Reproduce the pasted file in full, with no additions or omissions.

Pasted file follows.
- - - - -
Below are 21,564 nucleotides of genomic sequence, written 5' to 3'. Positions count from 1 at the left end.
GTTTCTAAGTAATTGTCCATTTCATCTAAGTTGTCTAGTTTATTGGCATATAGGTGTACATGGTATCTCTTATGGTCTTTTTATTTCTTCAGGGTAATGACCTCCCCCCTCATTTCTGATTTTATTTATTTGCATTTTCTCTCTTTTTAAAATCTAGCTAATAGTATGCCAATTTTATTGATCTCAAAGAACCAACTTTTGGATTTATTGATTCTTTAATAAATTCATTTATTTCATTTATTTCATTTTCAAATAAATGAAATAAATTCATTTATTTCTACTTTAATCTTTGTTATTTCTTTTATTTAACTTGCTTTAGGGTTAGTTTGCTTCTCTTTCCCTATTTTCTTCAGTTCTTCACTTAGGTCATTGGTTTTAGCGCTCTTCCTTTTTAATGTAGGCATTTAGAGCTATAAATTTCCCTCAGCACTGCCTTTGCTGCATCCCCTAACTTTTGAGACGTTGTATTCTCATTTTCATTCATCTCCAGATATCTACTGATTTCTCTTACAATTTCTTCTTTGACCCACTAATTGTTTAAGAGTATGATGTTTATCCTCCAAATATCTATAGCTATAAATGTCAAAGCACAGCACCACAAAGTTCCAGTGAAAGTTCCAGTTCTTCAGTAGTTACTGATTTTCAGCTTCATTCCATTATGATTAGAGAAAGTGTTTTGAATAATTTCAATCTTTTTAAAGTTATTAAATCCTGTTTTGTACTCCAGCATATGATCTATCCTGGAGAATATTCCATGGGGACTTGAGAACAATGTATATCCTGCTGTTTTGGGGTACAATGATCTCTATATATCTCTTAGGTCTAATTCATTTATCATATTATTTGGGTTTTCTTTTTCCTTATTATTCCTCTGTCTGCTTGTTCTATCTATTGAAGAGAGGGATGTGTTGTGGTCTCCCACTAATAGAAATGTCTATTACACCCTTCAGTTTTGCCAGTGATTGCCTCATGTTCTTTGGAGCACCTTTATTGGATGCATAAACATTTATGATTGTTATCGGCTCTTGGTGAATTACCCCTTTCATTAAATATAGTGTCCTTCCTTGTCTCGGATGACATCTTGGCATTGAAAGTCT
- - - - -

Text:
Below are 21,564 nucleotides of genomic sequence, written 5' to 3'. Positions count from 1 at the left end.
GTTTCTAAGTAATTGTCCATTTCATCTAAGTTGTCTAGTTTATTGGCATATAGGTGTACATGGTATCTCTTATGGTCTTTTTATTTCTTCAGGGTAATGACCTCCCCCCTCATTTCTGATTTTATTTATTTGCATTTTCTCTCTTTTTAAAATCTAGCTAATAGTATGCCAATTTTATTGATCTCAAAGAACCAACTTTTGGATTTATTGATTCTTTAATAAATTCATTTATTTCATTTATTTCATTTTCAAATAAATGAAATAAATTCATTTATTTCTACTTTAATCTTTGTTATTTCTTTTATTTAACTTGCTTTAGGGTTAGTTTGCTTCTCTTTCCCTATTTTCTTCAGTTCTTCACTTAGGTCATTGGTTTTAGCGCTCTTCCTTTTTAATGTAGGCATTTAGAGCTATAAATTTCCCTCAGCACTGCCTTTGCTGCATCCCCTAACTTTTGAGACGTTGTATTCTCATTTTCATTCATCTCCAGATATCTACTGATTTCTCTTACAATTTCTTCTTTGACCCACTAATTGTTTAAGAGTATGATGTTTATCCTCCAAATATCTATAGCTATAAATGTCAAAGCACAGCACCACAAAGTTCCAGTGAAAGTTCCAGTTCTTCAGTAGTTACTGATTTTCAGCTTCATTCCATTATGATTAGAGAAAGTGTTTTGAATAATTTCAATCTTTTTAAAGTTATTAAATCCTGTTTTGTACTCCAGCATATGATCTATCCTGGAGAATATTCCATGGGGACTTGAGAACAATGTATATCCTGCTGTTTTGGGGTACAATGATCTCTATATATCTCTTAGGTCTAATTCATTTATCATATTATTTGGGTTTTCTTTTTCCTTATTATTCCTCTGTCTGCTTGTTCTATCTATTGAAGAGAGGGATGTGTTGTGGTCTCCCACTAATAGAAATGTCTATTACACCCTTCAGTTTTGCCAGTGATTGCCTCATGTTCTTTGGAGCACCTTTATTGGATGCATAAACATTTATGATTGTTATCGGCTCTTGGTGAATTACCCCTTTCATTAAATATAGTGTCCTTCCTTGTCTCGGATGACATCTTGGCATTGAAAGTCT